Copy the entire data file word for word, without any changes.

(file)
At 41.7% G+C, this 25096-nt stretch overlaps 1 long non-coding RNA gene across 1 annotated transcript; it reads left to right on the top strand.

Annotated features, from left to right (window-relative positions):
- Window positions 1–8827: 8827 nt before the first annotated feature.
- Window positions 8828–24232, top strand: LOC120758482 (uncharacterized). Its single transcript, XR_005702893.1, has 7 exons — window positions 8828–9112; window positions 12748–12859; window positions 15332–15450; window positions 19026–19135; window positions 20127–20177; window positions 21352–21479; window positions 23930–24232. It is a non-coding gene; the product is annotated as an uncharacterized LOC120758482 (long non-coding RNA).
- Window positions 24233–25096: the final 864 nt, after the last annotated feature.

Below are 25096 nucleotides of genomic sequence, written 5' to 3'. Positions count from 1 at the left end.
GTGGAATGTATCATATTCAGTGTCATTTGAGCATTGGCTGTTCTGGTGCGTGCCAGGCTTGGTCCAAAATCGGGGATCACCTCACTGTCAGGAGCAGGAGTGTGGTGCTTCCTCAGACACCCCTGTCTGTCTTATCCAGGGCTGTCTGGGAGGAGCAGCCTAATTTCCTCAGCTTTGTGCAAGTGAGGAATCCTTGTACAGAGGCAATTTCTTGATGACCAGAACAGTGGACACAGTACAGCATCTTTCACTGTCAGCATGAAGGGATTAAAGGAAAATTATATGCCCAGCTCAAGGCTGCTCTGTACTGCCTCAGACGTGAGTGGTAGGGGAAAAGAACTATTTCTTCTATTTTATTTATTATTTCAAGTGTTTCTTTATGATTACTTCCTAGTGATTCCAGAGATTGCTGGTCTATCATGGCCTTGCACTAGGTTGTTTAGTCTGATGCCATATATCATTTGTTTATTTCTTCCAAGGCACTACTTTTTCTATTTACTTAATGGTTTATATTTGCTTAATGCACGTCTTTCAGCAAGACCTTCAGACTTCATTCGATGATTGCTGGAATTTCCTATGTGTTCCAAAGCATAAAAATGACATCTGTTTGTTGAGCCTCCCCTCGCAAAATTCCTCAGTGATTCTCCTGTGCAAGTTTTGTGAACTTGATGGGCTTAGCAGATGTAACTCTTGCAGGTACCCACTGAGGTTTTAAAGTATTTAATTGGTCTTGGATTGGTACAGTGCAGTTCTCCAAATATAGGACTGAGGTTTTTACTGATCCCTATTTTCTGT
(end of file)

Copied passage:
At 41.7% G+C, this 25096-nt stretch overlaps 1 long non-coding RNA gene across 1 annotated transcript; it reads left to right on the top strand.

Annotated features, from left to right (window-relative positions):
- Window positions 1–8827: 8827 nt before the first annotated feature.
- Window positions 8828–24232, top strand: LOC120758482 (uncharacterized). Its single transcript, XR_005702893.1, has 7 exons — window positions 8828–9112; window positions 12748–12859; window positions 15332–15450; window positions 19026–19135; window positions 20127–20177; window positions 21352–21479; window positions 23930–24232. It is a non-coding gene; the product is annotated as an uncharacterized LOC120758482 (long non-coding RNA).
- Window positions 24233–25096: the final 864 nt, after the last annotated feature.

Below are 25096 nucleotides of genomic sequence, written 5' to 3'. Positions count from 1 at the left end.
GTGGAATGTATCATATTCAGTGTCATTTGAGCATTGGCTGTTCTGGTGCGTGCCAGGCTTGGTCCAAAATCGGGGATCACCTCACTGTCAGGAGCAGGAGTGTGGTGCTTCCTCAGACACCCCTGTCTGTCTTATCCAGGGCTGTCTGGGAGGAGCAGCCTAATTTCCTCAGCTTTGTGCAAGTGAGGAATCCTTGTACAGAGGCAATTTCTTGATGACCAGAACAGTGGACACAGTACAGCATCTTTCACTGTCAGCATGAAGGGATTAAAGGAAAATTATATGCCCAGCTCAAGGCTGCTCTGTACTGCCTCAGACGTGAGTGGTAGGGGAAAAGAACTATTTCTTCTATTTTATTTATTATTTCAAGTGTTTCTTTATGATTACTTCCTAGTGATTCCAGAGATTGCTGGTCTATCATGGCCTTGCACTAGGTTGTTTAGTCTGATGCCATATATCATTTGTTTATTTCTTCCAAGGCACTACTTTTTCTATTTACTTAATGGTTTATATTTGCTTAATGCACGTCTTTCAGCAAGACCTTCAGACTTCATTCGATGATTGCTGGAATTTCCTATGTGTTCCAAAGCATAAAAATGACATCTGTTTGTTGAGCCTCCCCTCGCAAAATTCCTCAGTGATTCTCCTGTGCAAGTTTTGTGAACTTGATGGGCTTAGCAGATGTAACTCTTGCAGGTACCCACTGAGGTTTTAAAGTATTTAATTGGTCTTGGATTGGTACAGTGCAGTTCTCCAAATATAGGACTGAGGTTTTTACTGATCCCTATTTTCTGT